My take on all of this has to remain optimistic and forwardly confident. Why? Let’s examine what has been and is going on around us. The Federal Reserve feels confident enough to begin slowly withdrawing the huge economic stimulus the central bank has been pumping into the economy. Unemployment is the lowest in five years with the Fed reporting a slightly improved outlook for 2014. Economic growth has recently picked up. The housing sector continues to show signs of improvement in sales, prices and construction. Auto sales have recently demonstrated their strongest growth since 2006. Gas prices have fallen dramatically this year and interest rates remain low; favorably supporting our nation’s capitalistic and entrepreneurial spirit.
I am not saying that we have to make any drastic changes but as each client is different it may be prudent to consider the risk such a powerful 2013 market movement may have upon your personal portfolio going forward. My recommendation is that we reassess your risk tolerance and asset allocation and determine if your existing portfolio is still appropriate.
I have always professed a long term focus. Think back to late 2008, many investors were in a state of deep concern (read: fear) regarding their investments and rightly so but staying the course and maintaining a close focus on a personally appropriate investment plan was the right action. Maintaining that along with a long term focus has now been demonstrated to be a recognizably sound strategy. Albeit, an investment strategy during this period that was not easily experienced as an investor but we can now see that it can be successful.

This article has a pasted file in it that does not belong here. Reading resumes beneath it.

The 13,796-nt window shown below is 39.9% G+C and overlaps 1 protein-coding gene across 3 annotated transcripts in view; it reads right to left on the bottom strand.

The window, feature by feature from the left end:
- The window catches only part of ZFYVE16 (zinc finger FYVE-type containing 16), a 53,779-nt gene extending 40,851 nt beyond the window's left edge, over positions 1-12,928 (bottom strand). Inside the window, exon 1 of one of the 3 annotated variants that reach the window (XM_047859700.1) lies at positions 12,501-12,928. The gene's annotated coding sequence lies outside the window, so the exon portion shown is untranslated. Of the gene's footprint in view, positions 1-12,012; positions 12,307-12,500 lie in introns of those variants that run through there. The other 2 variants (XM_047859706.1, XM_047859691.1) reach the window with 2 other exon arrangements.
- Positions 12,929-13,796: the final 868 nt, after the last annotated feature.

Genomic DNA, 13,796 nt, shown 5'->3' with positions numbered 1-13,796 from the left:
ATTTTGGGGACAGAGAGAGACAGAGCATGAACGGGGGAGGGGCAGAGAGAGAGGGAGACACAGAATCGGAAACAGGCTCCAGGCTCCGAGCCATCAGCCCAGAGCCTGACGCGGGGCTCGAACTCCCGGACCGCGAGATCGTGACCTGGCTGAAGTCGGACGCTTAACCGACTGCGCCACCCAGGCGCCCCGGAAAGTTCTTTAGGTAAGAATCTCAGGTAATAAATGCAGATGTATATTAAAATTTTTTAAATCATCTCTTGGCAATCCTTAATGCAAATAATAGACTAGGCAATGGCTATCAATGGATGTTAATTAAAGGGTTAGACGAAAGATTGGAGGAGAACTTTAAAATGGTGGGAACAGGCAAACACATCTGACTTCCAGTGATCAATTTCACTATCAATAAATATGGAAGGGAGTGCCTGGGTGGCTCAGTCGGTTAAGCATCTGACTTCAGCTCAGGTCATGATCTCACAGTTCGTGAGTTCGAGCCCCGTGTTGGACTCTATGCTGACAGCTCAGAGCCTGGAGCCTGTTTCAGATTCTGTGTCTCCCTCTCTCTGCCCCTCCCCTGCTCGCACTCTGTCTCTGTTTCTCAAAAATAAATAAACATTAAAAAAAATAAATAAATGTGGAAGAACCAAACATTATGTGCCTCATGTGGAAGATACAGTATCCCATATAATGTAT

Now, a new year and we begin the process of sifting through the minutia of the future prognostications the media will create. Most of that speculation is worthless yet it does create focus and awareness! What I want to concentrate upon in 2014 is reviewing, evaluating and implementing new goals, if necessary, or maintaining your existing ones and how they are matched by your present portfolio. Please call the office at your convenience and lets set-up an appointment to review and discuss. Many of you have been my clients for over 20 years. Things have changed dramatically over the past 5 years, let alone the past 20, so now we should revisit your investment situation and portfolios and make sure you are on the right path.
I want to thank you again for the numerous referrals that you are sending our way. Please keep them coming as the accolades we are getting tell us that our guidance and experience can help others navigate the process of investing more confidently. Our doors are open everyday, Monday through Friday and our phones are on 24/7. Please never hesitate to contact us as your financial confidence is a top priority and answering your questions is an honor. I send my best to you, your family and friends for 2014 and I will report again in April.
The opinions voiced in this material are for general information only and are not intended to provide specific advice or recommendations for any individual. To determine which investment(s) may be appropriate for you, consult your financial advisor prior to investing. All performance referenced is historical and is no guarantee of future results. All indices are unmanaged and may not be invested into directly. Measures the difference between a portfolio’s actual returns and its expected performance, given its level of risk as measured by Beta. A positive (negative) Alpha indicates the portfolio has performed better (worse) than its Beta would predict. Measures a portfolio’s volatility relative to its benchmark. A Beta greater than 1 suggests the portfolio has historically been more volatile than its benchmark. A Beta less than 1 suggest the portfolio has historically been less volatile than its benchmark. Asset allocation does not ensure a profit or protect against a loss. No strategy assures success or protects against loss.